by David Bennett July 7, 2013
A few weeks ago when we attended the Summertown Bluegrass Reunion in Tennessee a vendor had a table full of fiddles. One item was different and so caught my eye (see photos below). I asked the vendor what it was and he didn’t know. I remarked to him that it looked like a mountain dulcimer though he didn’t seem to know what a mountain dulcimer was. I inquired what he wanted for the item and he said $40. I didn’t buy it but latter I “almost” wished I’d bought it.
That evening I looked on EBay and someone had the same type of item, also for $40, but this time if I bought it I also be out the price of postage so again I passed.’’ That one did not sell.
A few days later I looked on EBay and someone else had another one for sale, asking $10. They erroneously called it a “plank guitar”, as did others on EBay, though the box doesn’t call it a guitar at all. Figuring $10 plus postage was reasonable for a curiosity I bid on it and won.
Here’s the Ebay description of the item I bid on:
“This is a vintage Tut Taylor creation “HEE HAW”, Yongestreet Productions wooden PLANK hillbilly musical instrument. Plank measures 24″ long x 3 1/2″ across, is three stringed, made of wood. It is stamped with the trademark Mule and the “Hee Haw” logo, dated 1976, & also is a Tut Taylor creation. This guitar was once used by blind students at the Tennessee School for the Blind.”
I e-mailed Tut and he replied back confirming that the item is indeed a dulcimer and that I should tune all three strings the same (the box says to G).
Mr. Taylor also told me, “This was my creation sold by a company in Tenn. They were played on Hee Haw by Roy Clark and Junior Samples.”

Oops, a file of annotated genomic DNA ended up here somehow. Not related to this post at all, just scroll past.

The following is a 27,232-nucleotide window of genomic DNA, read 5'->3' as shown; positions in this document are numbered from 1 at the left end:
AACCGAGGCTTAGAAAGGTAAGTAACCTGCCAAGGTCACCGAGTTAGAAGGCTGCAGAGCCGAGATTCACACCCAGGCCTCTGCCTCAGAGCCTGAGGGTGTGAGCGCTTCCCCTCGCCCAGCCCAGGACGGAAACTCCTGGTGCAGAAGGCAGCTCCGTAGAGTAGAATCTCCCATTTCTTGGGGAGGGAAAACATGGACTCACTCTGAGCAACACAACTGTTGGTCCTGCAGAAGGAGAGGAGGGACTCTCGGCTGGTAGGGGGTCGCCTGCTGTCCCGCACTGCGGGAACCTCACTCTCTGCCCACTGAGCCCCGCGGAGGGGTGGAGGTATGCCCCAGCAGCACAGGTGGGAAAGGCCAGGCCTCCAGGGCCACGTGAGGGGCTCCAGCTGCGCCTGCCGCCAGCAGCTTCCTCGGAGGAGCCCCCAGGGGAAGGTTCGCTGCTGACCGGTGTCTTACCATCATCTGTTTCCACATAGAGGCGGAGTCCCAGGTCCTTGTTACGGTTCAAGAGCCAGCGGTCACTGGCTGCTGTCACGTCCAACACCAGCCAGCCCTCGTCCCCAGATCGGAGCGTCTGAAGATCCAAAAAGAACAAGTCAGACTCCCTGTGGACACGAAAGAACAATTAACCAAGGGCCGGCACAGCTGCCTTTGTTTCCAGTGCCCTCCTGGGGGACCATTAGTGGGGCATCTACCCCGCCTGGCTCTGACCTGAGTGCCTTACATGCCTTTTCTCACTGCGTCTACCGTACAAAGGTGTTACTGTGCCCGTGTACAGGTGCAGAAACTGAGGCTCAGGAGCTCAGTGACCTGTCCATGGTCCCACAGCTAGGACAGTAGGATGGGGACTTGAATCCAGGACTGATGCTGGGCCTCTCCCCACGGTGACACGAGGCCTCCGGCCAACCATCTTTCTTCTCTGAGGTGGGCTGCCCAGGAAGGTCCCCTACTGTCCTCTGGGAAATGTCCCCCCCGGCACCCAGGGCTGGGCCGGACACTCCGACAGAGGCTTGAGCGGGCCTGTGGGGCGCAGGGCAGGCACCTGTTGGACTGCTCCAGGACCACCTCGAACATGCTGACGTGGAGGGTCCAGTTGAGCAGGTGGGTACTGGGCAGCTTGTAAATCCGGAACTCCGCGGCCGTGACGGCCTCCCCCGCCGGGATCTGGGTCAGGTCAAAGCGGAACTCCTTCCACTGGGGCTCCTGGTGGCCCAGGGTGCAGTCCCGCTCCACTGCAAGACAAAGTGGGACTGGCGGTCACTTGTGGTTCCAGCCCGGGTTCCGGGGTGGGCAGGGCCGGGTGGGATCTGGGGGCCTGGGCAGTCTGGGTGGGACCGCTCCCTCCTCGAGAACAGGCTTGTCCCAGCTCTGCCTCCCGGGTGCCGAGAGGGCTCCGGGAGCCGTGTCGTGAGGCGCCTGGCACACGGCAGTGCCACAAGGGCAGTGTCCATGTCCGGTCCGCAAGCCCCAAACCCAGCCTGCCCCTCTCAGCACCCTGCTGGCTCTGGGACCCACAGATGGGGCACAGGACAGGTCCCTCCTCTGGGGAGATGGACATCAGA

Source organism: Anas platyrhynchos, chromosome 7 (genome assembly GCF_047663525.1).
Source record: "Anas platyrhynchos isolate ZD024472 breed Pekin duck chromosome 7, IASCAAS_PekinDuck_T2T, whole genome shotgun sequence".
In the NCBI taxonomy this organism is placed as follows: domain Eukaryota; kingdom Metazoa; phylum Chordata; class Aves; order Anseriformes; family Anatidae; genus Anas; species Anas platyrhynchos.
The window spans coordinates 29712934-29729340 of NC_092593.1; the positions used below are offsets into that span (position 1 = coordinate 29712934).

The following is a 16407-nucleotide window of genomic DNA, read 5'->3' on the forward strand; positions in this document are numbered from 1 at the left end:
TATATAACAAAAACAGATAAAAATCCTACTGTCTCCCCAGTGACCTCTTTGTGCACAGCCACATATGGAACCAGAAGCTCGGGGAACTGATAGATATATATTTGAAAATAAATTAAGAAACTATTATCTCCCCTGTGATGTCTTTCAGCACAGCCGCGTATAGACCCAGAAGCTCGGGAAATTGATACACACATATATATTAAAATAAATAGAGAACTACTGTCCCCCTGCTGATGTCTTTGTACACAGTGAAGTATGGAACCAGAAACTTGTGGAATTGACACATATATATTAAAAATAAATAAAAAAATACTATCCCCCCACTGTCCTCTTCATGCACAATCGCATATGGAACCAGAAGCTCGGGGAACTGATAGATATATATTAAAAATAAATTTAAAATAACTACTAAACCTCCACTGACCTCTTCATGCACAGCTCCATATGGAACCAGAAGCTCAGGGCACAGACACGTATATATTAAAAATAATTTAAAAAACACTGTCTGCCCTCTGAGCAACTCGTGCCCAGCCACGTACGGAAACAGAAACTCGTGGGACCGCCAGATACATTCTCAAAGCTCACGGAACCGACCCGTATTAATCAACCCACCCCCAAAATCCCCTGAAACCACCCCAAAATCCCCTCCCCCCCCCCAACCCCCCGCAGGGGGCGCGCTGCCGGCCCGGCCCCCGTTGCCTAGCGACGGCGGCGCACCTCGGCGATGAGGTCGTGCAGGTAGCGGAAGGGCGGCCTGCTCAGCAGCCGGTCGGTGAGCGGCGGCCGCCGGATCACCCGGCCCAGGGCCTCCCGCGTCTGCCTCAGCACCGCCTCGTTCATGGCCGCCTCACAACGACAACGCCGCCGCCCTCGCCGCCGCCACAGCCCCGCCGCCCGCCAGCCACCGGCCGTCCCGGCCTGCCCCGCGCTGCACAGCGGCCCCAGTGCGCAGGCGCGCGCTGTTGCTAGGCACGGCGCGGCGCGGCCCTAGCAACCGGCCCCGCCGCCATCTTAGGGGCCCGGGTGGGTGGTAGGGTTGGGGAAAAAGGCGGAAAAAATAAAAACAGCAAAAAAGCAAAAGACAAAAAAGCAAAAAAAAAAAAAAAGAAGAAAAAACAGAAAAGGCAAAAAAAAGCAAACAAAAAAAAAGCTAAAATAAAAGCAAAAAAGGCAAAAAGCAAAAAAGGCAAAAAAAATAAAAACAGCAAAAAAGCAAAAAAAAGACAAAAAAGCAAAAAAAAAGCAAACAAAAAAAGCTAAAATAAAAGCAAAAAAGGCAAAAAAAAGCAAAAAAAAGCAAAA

I have received the item and it plays about like a $10 dulcimer, a bit tinny, but it does play. I mostly bought it for the curiosity factor anyway and am glad I did.
I looked up Tut Taylor, “The Flat Picking Dobro Man”, on the Internet and learned he was once “a repairman at Gruen’s Guitars in Nashville (probably the world’s premiere vintage guitar shop) and now builds some of the best resonator guitars around.”
I also found this about him:
Tut Taylor (born November 20, 1923) is an American bluegrass musician.
Taylor played banjo and mandolin as a child, and began playing dobro at age 14, learning to use the instrument with a distinctive flat-picking style. Taylor was a member of The Folkswingers in the 1960s, who released three LPs; he recorded his debut solo effort in 1964. Later in the 1960s, he played with the Dixie Gentlemen and in John Hartford’s Aero-Plain band.
Taylor became a local Nashville, Tennessee fixture. In 1970, he co-founded the instrument shop GTR there, soon after releasing another solo album. He also co-founded the Old Time Pickin’ Parlor, a Nashville venue noted for performances of old-time music, as well as Tut Taylor’s General Store.
Also see the Old Time Pickin’ Parlor http://oldtimepickinparlor.com/fr_home.cfm
click for larger image: